The law is named after Andrew Coffey, a Florida State University student who died of alcohol poisoning after a Pi Kappa Phi party on “Big Brother Night” in 2017. Five students pleaded guilty for misdemeanor hazing. FSU President John Thrasher said the university has no tolerance for hazing and is working with students to communicate concerns and ensure university values are reflected in campus activities. “There is no such thing as good-natured hazing,” Thrasher said. “When you have a death like you have here, you have to take a step back and reflect on what are the values of this university.” Hank Nuwer, a professor of journalism at Franklin College in Indiana, said laws are doing little to curb the problem. Since 1975, he has researched more than 200 hazing and hazing-related deaths and written two books on the subject. “We are seeing so much more deaths in this alcohol era than ever,” he said.
via The Crime Report https://ift.tt/2myW3Gx
October 14, 2019 at 07:46AM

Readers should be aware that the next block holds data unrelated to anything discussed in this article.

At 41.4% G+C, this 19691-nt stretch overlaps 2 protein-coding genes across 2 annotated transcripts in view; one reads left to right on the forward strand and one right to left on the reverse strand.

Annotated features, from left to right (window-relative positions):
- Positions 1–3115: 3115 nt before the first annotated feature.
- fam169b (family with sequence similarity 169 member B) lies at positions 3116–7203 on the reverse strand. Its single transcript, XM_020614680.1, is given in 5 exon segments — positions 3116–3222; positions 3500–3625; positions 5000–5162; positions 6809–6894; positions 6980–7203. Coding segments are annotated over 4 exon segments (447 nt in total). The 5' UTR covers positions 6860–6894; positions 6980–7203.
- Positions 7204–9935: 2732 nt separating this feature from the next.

Studies indicate that misdemeanor arrests have dropped substantially over the past several years particularly in big cities. Jacob Gershman reports in the Wall Street Journal that some experts see the drop as evidence of a “very deep reset of the fundamental relationship between police and public.” New York City saw misdemeanor arrests drop by 50% since 2010, with black men as the major beneficiaries. In St. Louis the arrest rate for black men declined by 80% since 2005, while Los Angeles saw a 47% drop in misdemeanor arrests since 2008. But as the article notes, many experts are confused about what is causing this drop. U.C. Irvine professor Alexandra Natapoff is probably correct in observing that “misdemeanor enforcement is much less sensitive to actual crime rates and influenced by changing political and cultural winds.” The annual numbers, even for reported felonies, is a lagging indicator which, while helpful in determining trends, does not accurately reflect the amount of crime in a given community. In the 1990s New York and San Francisco demonstrated that taking a tough, consistent approach on misdemeanor offenses resulted in reductions of all types of crime. In the places where reported misdemeanors have dropped significantly, aggressive enforcement of “quality of life” laws such a drug dealing, vagrancy, vandalism, theft and even some assaults have been abandoned, either through federal consent decrees against police departments, laws reducing or removing penalties, or political pressure. As we have learned first hand in California, when the consequences of criminal behavior are reduced or eliminated, you get more criminal behavior. So while reported misdemeanors are way down, dozens of unreported misdemeanors are occurring every minute on city streets filled with drug dealers, smash and grab thieves, porch pirates, drunks and drug-addicted homeless. For law enforcement reformers this is an acceptable price to pay for social justice. “We were locking people up for minor things,” said the Chief Strategy Officer for the Seattle Police Department. “There started to be a realization that you were often exacerbating the problem.”